Ivory Coast’s abundant rains boost cocoa mid-crop: farmers


ABIDJAN (Reuters) – Well above-average rains punctuated by sun last week in most of Ivory Coast’s cocoa-growing regions should boost the April to September mid-crop, farmers said on Monday.

Ivory Coast, the world’s top cocoa producer, is in its dry season from November to March, when downpours are scarce or poor.

Farmers said no significant volumes of beans of the October to March main crop were currently leaving the bush, and that some buyers were rejecting deliveries of small and poor-quality beans.

In the central regions of Daloa, Bongouanou and Yamoussoukro, sharply hit by the dry season since the start of the year, farmers said they were happy the rainfall was back for a second consecutive week.

“It’s like the rain is trying to make it up to us,” said Justin Tiemele, who farms near Daloa.

Data collected by Reuters showed rainfall in the centre-western region of Daloa was 70.6 millimetres (mm) last week, 55 mm above the five-year average.

Bongouanou received 28.9 mm last week, 13.4 mm above average, while Yamoussoukro received 20.4 mm last week, 5.7 mm above average.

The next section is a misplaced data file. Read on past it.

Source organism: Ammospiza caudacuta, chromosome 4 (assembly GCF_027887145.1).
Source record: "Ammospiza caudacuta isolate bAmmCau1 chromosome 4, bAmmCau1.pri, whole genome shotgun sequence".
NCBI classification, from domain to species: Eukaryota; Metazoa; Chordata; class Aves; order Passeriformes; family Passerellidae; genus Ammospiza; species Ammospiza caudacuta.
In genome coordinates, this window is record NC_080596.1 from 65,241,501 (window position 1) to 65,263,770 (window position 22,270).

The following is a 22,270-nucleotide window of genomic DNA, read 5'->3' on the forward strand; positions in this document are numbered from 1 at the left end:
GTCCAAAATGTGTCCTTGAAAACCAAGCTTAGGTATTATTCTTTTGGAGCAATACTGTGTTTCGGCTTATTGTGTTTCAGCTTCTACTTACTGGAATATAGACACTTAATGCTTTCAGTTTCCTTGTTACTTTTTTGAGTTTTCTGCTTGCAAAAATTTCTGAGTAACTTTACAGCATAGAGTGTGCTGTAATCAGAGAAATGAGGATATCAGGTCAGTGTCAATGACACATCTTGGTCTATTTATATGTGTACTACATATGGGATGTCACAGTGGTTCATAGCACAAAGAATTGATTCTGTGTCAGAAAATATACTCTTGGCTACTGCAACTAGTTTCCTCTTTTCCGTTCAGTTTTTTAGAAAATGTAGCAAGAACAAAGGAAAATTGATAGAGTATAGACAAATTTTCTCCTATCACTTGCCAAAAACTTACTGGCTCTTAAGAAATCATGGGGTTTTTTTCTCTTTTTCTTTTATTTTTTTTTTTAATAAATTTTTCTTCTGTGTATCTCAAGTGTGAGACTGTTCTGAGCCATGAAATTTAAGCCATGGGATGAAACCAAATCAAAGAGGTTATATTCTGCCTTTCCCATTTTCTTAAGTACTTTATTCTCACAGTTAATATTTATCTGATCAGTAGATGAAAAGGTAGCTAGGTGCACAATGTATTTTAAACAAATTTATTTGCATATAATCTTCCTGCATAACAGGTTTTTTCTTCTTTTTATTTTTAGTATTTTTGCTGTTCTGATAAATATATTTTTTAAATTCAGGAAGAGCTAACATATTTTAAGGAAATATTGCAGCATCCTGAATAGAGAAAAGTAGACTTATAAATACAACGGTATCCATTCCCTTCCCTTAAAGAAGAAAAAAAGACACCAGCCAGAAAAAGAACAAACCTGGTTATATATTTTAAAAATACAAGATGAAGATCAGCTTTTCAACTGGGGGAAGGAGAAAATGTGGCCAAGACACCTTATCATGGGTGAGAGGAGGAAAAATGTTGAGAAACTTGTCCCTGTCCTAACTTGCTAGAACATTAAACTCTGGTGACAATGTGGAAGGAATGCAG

Farmers there welcomed the downpours, which they said were improving soil moisture content, and added that they were confident for the future.

In the western region of Soubre, farmers said they were expecting the mid-crop to be as abundant as last season.

“We have enough rain and sunlight, and many cherelles and small pods growing well on trees,” said Koffi Kouame, who farms in the outskirts of Soubre.

Data showed rainfall in Soubre, which includes the regions of Sassandra and San Pedro, was 81.8 mm last week, 68.7 mm above the five-year average.

The western region of Man received 59.8 mm last week, 45 mm above average. The southern region Agboville received 45.3 mm last week, 28.9 mm above average, and the southern region of Divo received 46 mm, 28.9 mm above average.

The eastern region of Abengourou received 50 mm last week, 33.5 mm above average.

Farmers in those regions were optimistic, saying harvesting for the mid-crop would be timid in April before rising gradually from May.

Temperatures over the past week ranged from 27.7 to 32.2 degrees Celsius.

Reporting by Loucoumane Coulibaly; Editing by Juliette Jabkhiro and Jan Harvey

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